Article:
Veggies on the counter

Tempeh Lemon Curry

Posted in main courses, Uncategorized by veggies on the counter on August 3, 2014


I know I haven’t been around for a while but, hey!, I’m still here, and today we’ll talk curry. I realize this is the first curry recipe I write about on the blog, and to be honest I don’t know how that happened because it’s the kind of dish I cook often. I know there are a lot of vegetable curry recipes on the internet and that you probably don’t need another one, but I’ve made this curry countless times and think it’s a good one to have on your repertoire.

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The variations in here could be endless. I’ve made it before with spinach in place of the cabbage and it turned out good, but I prefer to use the latter mainly because of the texture it brings to the whole thing. A word on tempeh: it’s well known that steaming tempeh for 15 minutes before actually cooking with it, removes its bitterness. To be honest, I don’t mind the bitterness and I think it goes practically unnoticed in here, camouflaged by the bold flavours of all the spices and the lemon. Having said this, if you want to steam it first (or even sub it for tofu), go ahead.

Enjoy the curry, have a great summer (guess what: here in Portugal has been raining) and I promise to come back soon! (:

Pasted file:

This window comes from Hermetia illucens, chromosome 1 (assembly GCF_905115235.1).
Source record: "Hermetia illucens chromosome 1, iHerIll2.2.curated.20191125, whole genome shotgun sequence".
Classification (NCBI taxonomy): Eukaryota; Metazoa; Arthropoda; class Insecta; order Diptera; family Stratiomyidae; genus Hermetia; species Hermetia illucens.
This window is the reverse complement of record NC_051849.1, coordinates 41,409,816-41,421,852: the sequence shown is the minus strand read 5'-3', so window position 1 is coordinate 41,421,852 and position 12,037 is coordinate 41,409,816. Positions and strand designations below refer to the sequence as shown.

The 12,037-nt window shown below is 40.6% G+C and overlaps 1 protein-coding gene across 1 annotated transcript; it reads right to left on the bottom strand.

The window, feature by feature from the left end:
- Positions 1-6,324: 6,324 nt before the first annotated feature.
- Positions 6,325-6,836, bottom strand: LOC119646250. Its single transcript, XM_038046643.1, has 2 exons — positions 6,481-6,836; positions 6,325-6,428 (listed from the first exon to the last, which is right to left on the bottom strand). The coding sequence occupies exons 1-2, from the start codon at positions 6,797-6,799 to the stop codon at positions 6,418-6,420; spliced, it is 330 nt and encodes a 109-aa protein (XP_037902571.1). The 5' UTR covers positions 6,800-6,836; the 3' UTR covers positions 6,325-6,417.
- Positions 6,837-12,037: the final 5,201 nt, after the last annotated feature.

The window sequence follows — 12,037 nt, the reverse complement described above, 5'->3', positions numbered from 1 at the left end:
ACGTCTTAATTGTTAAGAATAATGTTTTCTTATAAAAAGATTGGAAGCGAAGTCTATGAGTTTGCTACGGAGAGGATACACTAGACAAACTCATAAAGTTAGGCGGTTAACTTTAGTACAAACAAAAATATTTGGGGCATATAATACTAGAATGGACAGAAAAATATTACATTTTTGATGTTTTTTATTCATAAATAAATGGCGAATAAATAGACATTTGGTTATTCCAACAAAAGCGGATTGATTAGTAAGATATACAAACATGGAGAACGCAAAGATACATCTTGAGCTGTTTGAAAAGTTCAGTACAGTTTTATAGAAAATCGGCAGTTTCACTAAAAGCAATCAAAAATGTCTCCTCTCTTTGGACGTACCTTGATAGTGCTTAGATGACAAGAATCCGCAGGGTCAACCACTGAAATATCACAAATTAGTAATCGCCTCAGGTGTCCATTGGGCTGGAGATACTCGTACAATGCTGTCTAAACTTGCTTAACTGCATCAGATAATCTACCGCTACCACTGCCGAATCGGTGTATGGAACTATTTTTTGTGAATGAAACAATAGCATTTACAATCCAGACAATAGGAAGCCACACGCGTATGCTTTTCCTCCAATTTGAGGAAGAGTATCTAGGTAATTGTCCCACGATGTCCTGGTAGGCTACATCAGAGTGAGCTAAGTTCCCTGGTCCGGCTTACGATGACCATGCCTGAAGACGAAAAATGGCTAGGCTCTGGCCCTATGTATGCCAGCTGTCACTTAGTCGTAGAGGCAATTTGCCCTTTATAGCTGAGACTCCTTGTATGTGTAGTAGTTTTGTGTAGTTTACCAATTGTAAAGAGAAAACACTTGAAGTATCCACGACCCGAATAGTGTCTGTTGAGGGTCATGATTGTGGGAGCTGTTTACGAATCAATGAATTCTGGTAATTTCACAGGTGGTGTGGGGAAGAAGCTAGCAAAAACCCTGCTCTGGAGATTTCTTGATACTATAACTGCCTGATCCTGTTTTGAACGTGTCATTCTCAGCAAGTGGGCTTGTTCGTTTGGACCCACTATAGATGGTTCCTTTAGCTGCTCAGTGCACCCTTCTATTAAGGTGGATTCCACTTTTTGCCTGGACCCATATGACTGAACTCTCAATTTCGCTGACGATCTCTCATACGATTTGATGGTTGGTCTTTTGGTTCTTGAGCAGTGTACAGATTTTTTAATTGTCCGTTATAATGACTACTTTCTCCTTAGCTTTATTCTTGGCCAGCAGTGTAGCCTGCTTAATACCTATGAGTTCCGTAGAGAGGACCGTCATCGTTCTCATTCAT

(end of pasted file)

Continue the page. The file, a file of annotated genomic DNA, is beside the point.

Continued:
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Tempeh Lemon Curry

(serves 4)

3 Tbs. olive oil, divided

1 large onion, finely chopped

4 garlic cloves, finely chopped

1 tsp. ground coriander seeds, roughly pounded in a mortar and pestle

1 tsp. mustard seeds, roughly pounded

1 tsp. caraway seeds, roughly pounded

2 medium carrots, cut into cubes

1 Tbs. fresh ginger

1 tsp. ground turmeric

1 red chilli, finely chopped

1 large zucchini, cut into half moons

1 cup / 250 ml coconut milk

4 cups shredded cabbage

250 gr tempeh, cut into cubes

½ teaspoon

1 tsp. rice syrup

2 Tbs. mirin

zest of one lemon

1 handful toasted cashews, coarsely chopped

1 handful fresh mint, coarsely chopped

juice of ½ lemon

In a large pan over medium heat, add 2 tablespoons of olive oil, onion, garlic cloves and coriander, mustard and caraway seeds. Fry for 3-4 minutes or until the onion has softened and the spices have toasted a bit and smell fragrant.

Add the carrots, fresh ginger, turmeric, chilli and zucchini to the pan. Give everything a good stir and add the coconut milk. Cover the pan and cook for 5 minutes.

In the meantime, heat the remaining 1 tablespoon of olive oil in a frying pan over medium-high heat. When the oil is hot, but not smoking, add the tempeh cubes and fry until golden brown. Turn off the heat, sprinkle the tempeh with a pinch of salt and add it to the pan with the vegetables.

Now, add the cabbage to the pan as well, pressing it gently with the back of an wooden spoon so that it’s covered by the coconut milk. If, at this point, the curry looks as if it hasn’t enough liquid, add up to 1/3 cup of it, but keep in mind the cabbage will release a lot of water too. Cover the pan and cook for additional 5 minutes, or until the cabbage is wilted. Add the salt, rice syrup, mirin and lemon zest. Stir everything together and finish off with the lemon juice, toasted cashews and mint.

Recipe adapted from The Modern Vegetarian Kitchen, by Peter Berley, published by William Morrow Cookbooks, 2008


Simple Vegetable Stew with Homemade Seitan Sausage

Posted in main courses by veggies on the counter on October 6, 2010